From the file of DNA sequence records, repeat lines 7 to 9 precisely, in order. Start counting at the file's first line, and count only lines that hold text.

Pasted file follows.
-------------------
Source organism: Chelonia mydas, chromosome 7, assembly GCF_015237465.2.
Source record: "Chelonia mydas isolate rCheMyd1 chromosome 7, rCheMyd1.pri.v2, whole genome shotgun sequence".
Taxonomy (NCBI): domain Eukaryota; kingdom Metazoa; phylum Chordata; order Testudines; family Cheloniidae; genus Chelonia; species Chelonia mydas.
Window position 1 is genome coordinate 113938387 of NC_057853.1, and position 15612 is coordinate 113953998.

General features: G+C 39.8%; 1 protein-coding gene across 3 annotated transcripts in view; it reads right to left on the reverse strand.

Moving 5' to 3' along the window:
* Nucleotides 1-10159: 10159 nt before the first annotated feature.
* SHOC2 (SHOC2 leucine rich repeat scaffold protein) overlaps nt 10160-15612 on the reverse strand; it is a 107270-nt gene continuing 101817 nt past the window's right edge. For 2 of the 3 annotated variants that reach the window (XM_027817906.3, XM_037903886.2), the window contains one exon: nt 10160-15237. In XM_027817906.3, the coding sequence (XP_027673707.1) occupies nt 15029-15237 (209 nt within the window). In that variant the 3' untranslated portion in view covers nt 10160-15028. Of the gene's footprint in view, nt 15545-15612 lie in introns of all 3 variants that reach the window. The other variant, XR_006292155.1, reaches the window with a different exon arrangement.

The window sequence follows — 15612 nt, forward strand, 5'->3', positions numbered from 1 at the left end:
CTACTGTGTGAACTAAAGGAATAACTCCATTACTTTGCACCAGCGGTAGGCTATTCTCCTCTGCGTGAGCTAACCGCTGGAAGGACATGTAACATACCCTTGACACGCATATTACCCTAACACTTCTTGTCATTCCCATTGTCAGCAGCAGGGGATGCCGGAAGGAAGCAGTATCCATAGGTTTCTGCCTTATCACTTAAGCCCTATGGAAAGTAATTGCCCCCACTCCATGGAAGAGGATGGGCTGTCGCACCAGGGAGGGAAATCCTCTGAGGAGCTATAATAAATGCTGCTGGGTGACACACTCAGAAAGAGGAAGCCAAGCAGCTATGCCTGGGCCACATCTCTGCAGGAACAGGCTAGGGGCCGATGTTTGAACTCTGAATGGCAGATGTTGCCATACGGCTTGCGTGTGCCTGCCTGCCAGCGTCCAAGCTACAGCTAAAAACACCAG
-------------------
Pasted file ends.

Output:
* Nucleotides 1-10159: 10159 nt before the first annotated feature.
* SHOC2 (SHOC2 leucine rich repeat scaffold protein) overlaps nt 10160-15612 on the reverse strand; it is a 107270-nt gene continuing 101817 nt past the window's right edge. For 2 of the 3 annotated variants that reach the window (XM_027817906.3, XM_037903886.2), the window contains one exon: nt 10160-15237. In XM_027817906.3, the coding sequence (XP_027673707.1) occupies nt 15029-15237 (209 nt within the window). In that variant the 3' untranslated portion in view covers nt 10160-15028. Of the gene's footprint in view, nt 15545-15612 lie in introns of all 3 variants that reach the window. The other variant, XR_006292155.1, reaches the window with a different exon arrangement.

The window sequence follows — 15612 nt, forward strand, 5'->3', positions numbered from 1 at the left end: